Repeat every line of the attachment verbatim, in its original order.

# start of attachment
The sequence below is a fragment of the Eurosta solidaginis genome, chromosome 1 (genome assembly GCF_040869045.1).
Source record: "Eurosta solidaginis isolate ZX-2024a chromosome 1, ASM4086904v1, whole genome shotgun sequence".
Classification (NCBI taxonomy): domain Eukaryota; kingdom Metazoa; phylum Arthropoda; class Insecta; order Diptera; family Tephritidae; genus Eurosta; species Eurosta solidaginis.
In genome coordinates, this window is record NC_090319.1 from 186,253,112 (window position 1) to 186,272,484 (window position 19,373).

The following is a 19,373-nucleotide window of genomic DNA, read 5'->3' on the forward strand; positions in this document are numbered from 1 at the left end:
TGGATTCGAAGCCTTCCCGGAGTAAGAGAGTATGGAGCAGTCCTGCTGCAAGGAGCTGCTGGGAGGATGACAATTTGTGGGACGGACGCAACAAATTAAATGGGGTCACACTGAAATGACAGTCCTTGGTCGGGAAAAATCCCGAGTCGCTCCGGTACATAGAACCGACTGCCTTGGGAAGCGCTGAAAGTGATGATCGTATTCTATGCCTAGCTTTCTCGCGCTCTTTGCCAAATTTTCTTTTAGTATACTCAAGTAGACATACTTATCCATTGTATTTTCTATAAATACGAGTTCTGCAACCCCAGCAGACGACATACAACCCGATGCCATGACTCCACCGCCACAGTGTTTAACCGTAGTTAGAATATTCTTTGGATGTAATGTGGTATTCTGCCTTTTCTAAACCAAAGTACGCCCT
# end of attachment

The sequence below is a fragment of the Eurosta solidaginis genome, chromosome 1 (genome assembly GCF_040869045.1).
Source record: "Eurosta solidaginis isolate ZX-2024a chromosome 1, ASM4086904v1, whole genome shotgun sequence".
Classification (NCBI taxonomy): domain Eukaryota; kingdom Metazoa; phylum Arthropoda; class Insecta; order Diptera; family Tephritidae; genus Eurosta; species Eurosta solidaginis.
In genome coordinates, this window is record NC_090319.1 from 186,253,112 (window position 1) to 186,272,484 (window position 19,373).

The following is a 19,373-nucleotide window of genomic DNA, read 5'->3' on the forward strand; positions in this document are numbered from 1 at the left end:
TGGATTCGAAGCCTTCCCGGAGTAAGAGAGTATGGAGCAGTCCTGCTGCAAGGAGCTGCTGGGAGGATGACAATTTGTGGGACGGACGCAACAAATTAAATGGGGTCACACTGAAATGACAGTCCTTGGTCGGGAAAAATCCCGAGTCGCTCCGGTACATAGAACCGACTGCCTTGGGAAGCGCTGAAAGTGATGATCGTATTCTATGCCTAGCTTTCTCGCGCTCTTTGCCAAATTTTCTTTTAGTATACTCAAGTAGACATACTTATCCATTGTATTTTCTATAAATACGAGTTCTGCAACCCCAGCAGACGACATACAACCCGATGCCATGACTCCACCGCCACAGTGTTTAACCGTAGTTAGAATATTCTTTGGATGTAATGTGGTATTCTGCCTTTTCTAAACCAAAGTACGCCCT